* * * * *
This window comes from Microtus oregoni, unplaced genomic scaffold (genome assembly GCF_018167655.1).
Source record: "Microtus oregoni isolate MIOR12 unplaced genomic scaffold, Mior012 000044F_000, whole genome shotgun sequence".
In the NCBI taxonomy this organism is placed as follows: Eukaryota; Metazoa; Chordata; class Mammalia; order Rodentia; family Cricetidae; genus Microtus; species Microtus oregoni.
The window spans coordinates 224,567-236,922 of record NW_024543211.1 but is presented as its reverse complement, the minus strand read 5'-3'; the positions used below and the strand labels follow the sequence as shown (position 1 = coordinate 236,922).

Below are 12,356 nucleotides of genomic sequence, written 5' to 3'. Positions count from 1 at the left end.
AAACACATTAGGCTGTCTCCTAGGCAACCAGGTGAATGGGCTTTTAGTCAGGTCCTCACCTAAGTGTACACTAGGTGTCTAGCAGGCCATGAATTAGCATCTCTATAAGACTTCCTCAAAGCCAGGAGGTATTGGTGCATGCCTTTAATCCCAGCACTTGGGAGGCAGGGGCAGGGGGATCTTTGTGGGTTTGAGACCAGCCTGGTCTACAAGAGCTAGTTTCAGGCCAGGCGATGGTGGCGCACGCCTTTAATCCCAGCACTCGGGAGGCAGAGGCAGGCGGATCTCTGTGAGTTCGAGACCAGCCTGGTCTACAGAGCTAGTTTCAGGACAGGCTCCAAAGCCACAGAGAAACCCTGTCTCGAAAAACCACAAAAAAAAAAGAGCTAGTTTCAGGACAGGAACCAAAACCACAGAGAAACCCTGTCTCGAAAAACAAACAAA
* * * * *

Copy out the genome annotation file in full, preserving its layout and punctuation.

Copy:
This window comes from Microtus oregoni, unplaced genomic scaffold (genome assembly GCF_018167655.1).
Source record: "Microtus oregoni isolate MIOR12 unplaced genomic scaffold, Mior012 000044F_000, whole genome shotgun sequence".
In the NCBI taxonomy this organism is placed as follows: Eukaryota; Metazoa; Chordata; class Mammalia; order Rodentia; family Cricetidae; genus Microtus; species Microtus oregoni.
The window spans coordinates 224,567-236,922 of record NW_024543211.1 but is presented as its reverse complement, the minus strand read 5'-3'; the positions used below and the strand labels follow the sequence as shown (position 1 = coordinate 236,922).

Below are 12,356 nucleotides of genomic sequence, written 5' to 3'. Positions count from 1 at the left end.
AAACACATTAGGCTGTCTCCTAGGCAACCAGGTGAATGGGCTTTTAGTCAGGTCCTCACCTAAGTGTACACTAGGTGTCTAGCAGGCCATGAATTAGCATCTCTATAAGACTTCCTCAAAGCCAGGAGGTATTGGTGCATGCCTTTAATCCCAGCACTTGGGAGGCAGGGGCAGGGGGATCTTTGTGGGTTTGAGACCAGCCTGGTCTACAAGAGCTAGTTTCAGGCCAGGCGATGGTGGCGCACGCCTTTAATCCCAGCACTCGGGAGGCAGAGGCAGGCGGATCTCTGTGAGTTCGAGACCAGCCTGGTCTACAGAGCTAGTTTCAGGACAGGCTCCAAAGCCACAGAGAAACCCTGTCTCGAAAAACCACAAAAAAAAAAGAGCTAGTTTCAGGACAGGAACCAAAACCACAGAGAAACCCTGTCTCGAAAAACAAACAAA